In an email sent to Ramaphosa by a whistle-blower on Tuesday, which City Press has seen, Ndabeni-Abrahams and Sita executive caretaker Luvuyo Keyise are accused of wrongly granting approval to Gauteng’s e-government department to go ahead with the tender.

“Treasury has advised against it, but approval was granted by the administrator and the minister. Please check the credentials of the company awarded. The quotation was published within 24 hours and awarded. This was the doing of the MEC [and] approved by the administrator and the minister against Treasury’s will.”


Several senior departmental officials told City Press that the process to get In2IT Technologies on site seems to have begun as early as January, when e-government department managers wrote to the City of Tshwane’s supply chain officials, requesting access to their security service panel tender.

In2IT Technologies, which was on Tshwane’s panel, agreed to participate, but that process was scuppered by the metro being placed under administration.

They then turned to the SA Post Office, asking to piggyback on its existing contract with In2IT Technologies.

The post office responded by saying the service that In2IT Technologies was providing was very different from that which was sought by Gauteng’s e-government department.

Then in late March, after the national state of disaster had been declared, the bid adjudication committee requested permission from provincial Treasury’s head of department to deviate by going out to tender.

“This was done on an urgent basis, using the current national state of disaster management of the Covid-19 coronavirus pandemic as the reason for the urgency and circumvention of supply chain procedures,” said one official.

According to a letter seen by City Press, on March 23 Nomfundo Tshabalala, the head of Gauteng’s provincial Treasury, gave the e-government department approval to “deviate from inviting competitive bids and, instead, source quotations to provide government with Security Operations Centre services for a period not exceeding 12 months, within an estimated budget of R30 million”, saying it “is hereby supported”.

Then, on the evening of Wednesday March 25, the letter to potential bidders went out. The tender was to close at 10am the following morning, giving bidders just two working hours to submit.

By Friday March 27, the deal with In2IT Technologies had been concluded.

A letter from Max Ludwig, chief director of ICT Infrastructure in Gauteng’s e-government department, was sent to senior staff, informing them that “the new service provider is ready to start with the handover as from tomorrow morning. Please get your team to be on standby for this process.”


Andrew Hoseck, the chief operating officer at In2IT Technologies, justified the company’s voluminous submission within the few hours given for the tender process, explaining that the documentation had been ready from government’s previous botched attempt, in May 2019, to issue the tender.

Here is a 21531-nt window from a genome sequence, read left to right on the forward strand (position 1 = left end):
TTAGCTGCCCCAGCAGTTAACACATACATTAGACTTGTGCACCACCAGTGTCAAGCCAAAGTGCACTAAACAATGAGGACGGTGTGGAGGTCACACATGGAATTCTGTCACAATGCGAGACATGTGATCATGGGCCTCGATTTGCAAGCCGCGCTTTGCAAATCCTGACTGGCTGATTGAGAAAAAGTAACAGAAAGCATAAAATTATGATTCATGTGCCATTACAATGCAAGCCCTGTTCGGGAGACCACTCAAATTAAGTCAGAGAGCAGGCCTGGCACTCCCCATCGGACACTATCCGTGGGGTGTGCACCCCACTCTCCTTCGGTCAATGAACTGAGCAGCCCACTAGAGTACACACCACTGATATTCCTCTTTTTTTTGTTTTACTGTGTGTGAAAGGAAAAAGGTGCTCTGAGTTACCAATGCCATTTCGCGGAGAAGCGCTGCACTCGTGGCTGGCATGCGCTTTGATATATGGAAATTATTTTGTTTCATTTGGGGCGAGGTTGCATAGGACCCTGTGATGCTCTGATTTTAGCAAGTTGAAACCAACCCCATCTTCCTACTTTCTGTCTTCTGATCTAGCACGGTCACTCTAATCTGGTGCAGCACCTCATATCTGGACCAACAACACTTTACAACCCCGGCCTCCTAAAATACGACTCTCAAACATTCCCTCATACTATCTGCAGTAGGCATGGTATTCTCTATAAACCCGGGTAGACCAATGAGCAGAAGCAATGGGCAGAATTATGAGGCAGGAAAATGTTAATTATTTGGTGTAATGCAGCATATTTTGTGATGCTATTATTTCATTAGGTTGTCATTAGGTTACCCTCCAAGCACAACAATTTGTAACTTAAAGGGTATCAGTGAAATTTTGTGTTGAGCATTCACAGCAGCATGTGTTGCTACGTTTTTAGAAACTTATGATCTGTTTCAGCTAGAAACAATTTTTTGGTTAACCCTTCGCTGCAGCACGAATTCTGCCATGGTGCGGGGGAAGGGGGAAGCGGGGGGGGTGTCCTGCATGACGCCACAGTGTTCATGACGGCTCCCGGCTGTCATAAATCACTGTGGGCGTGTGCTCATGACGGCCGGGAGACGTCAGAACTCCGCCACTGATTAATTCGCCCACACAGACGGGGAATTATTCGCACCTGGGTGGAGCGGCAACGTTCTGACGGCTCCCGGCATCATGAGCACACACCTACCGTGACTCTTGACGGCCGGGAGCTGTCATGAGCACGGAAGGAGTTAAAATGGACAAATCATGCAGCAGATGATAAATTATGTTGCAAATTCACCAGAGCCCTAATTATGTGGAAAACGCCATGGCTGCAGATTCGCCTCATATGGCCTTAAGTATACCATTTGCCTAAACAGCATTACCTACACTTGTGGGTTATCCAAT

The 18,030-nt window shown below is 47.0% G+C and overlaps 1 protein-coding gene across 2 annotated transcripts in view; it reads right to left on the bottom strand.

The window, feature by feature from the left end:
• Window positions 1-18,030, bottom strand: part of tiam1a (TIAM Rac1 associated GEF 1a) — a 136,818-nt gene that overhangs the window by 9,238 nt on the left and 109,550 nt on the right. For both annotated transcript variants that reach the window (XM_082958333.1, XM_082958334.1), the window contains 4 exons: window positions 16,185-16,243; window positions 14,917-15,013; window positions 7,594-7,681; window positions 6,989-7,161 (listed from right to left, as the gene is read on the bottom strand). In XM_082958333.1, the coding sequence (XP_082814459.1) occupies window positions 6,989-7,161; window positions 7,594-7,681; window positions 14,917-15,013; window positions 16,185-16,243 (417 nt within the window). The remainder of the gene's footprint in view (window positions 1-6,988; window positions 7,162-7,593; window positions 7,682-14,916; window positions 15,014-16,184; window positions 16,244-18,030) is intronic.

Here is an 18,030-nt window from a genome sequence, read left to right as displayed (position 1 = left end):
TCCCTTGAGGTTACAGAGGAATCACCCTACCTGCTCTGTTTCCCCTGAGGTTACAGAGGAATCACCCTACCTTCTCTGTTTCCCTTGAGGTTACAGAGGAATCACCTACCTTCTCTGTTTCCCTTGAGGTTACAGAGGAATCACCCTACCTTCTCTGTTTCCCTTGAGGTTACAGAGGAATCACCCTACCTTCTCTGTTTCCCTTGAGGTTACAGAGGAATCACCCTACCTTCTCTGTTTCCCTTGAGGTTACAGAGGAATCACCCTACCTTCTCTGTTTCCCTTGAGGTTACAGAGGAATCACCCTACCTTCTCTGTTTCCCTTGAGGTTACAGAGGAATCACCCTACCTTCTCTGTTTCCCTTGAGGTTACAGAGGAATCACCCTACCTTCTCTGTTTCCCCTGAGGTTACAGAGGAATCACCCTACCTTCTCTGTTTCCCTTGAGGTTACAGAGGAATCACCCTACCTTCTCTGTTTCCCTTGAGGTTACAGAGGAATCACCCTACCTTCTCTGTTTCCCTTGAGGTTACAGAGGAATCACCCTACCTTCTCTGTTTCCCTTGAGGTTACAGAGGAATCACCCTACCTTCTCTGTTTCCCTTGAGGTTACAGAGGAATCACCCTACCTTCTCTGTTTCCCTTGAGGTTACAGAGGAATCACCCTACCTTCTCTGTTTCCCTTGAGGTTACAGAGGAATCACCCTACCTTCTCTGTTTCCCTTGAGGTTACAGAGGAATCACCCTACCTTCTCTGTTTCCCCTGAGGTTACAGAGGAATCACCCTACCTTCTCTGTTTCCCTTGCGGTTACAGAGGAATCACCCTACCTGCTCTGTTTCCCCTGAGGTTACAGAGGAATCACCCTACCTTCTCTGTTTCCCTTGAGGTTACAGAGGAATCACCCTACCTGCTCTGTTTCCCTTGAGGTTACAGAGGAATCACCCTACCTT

The March 25 request had the same requirements, he said.

“That enabled us to respond quickly to this request for pricing,” he added.

Hoseck said the company was not aware of whether proper internal processes were followed or not as the same request was sent to “numerous other companies”.

“The wording in the request was to ‘please quote us urgently’. However, there was nothing to indicate that correct process was not being followed,” he said.


Shawa denied that the emergency procurement was linked to Covid-19.

She said the department had previously approached provincial Treasury “for an exceptional case to procure Security Operations Centre services for a period not exceeding 12 months while finalising the open tender process”.

She said Treasury had supported this on condition that the department obtain written confirmation from Sita.

Shawa said the department had consulted with all key stakeholders, including Sita, adding: “All conditions were met prior to appointing the new service provider.”

She said the fact that the month-to-month contract with GSOC Security Services had been running since March 2016 was now tantamount to irregular expenditure.

She said GSOC was not invited because of its “noncompliant tax status”.


City Press has also obtained a letter from Ndabeni-Abrahams, written to a complainant, in which she says she cannot intervene in any procurement-related matters as such powers are assigned to the heads of departments.

“You are advised to table your objections with the head of department or the MEC responsible for e-government or the MEC,” Ndabeni-Abrahams wrote.

Sources close to the minister, who had oversight on the running of Sita, said she granted approval for the e-government department to procure directly from an institution other than Sita because the agency had conceded in January – before Keyise was even appointed – that it was still unable to service the provincial government after two years of delays.

The department cited irregular expenditure as motivation, not Covid-19, and her involvement ended there, said one of the sources.